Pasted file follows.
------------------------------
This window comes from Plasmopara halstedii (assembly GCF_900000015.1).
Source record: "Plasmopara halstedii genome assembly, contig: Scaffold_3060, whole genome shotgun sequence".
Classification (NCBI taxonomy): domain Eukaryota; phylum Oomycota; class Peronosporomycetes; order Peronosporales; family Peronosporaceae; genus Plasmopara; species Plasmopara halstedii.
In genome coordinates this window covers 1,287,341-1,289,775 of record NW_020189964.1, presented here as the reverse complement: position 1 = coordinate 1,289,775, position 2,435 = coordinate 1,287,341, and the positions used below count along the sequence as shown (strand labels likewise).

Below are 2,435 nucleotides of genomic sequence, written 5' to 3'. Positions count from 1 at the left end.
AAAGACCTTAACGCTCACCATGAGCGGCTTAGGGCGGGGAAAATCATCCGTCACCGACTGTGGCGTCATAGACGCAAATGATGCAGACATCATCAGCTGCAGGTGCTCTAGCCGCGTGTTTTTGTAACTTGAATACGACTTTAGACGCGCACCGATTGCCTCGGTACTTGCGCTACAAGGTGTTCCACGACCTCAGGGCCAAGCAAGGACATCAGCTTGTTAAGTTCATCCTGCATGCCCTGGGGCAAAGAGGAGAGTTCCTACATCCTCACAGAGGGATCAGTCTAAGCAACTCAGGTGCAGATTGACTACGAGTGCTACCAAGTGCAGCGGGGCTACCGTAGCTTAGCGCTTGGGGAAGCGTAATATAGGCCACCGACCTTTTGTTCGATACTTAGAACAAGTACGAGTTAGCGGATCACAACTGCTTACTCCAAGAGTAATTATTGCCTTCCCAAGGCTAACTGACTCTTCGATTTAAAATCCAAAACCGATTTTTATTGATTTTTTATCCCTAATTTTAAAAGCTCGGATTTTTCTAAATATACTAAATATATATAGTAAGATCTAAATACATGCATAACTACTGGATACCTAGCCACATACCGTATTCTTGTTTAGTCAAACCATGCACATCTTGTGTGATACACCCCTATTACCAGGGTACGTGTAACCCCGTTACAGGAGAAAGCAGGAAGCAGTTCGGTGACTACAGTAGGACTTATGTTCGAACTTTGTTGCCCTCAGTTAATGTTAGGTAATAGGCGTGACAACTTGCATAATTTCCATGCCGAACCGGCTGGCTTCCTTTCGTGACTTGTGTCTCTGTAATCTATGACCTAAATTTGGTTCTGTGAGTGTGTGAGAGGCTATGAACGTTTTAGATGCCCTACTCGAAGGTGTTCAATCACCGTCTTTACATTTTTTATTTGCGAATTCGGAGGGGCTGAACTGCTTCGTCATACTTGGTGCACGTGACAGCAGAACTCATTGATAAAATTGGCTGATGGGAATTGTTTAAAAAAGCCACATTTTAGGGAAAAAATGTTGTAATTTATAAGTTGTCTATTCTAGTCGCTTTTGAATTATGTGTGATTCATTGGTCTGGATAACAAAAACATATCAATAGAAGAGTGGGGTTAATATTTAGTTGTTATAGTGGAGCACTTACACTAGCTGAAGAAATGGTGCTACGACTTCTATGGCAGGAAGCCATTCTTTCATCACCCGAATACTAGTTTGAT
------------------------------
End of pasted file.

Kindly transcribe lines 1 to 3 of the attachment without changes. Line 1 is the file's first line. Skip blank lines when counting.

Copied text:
This window comes from Plasmopara halstedii (assembly GCF_900000015.1).
Source record: "Plasmopara halstedii genome assembly, contig: Scaffold_3060, whole genome shotgun sequence".
Classification (NCBI taxonomy): domain Eukaryota; phylum Oomycota; class Peronosporomycetes; order Peronosporales; family Peronosporaceae; genus Plasmopara; species Plasmopara halstedii.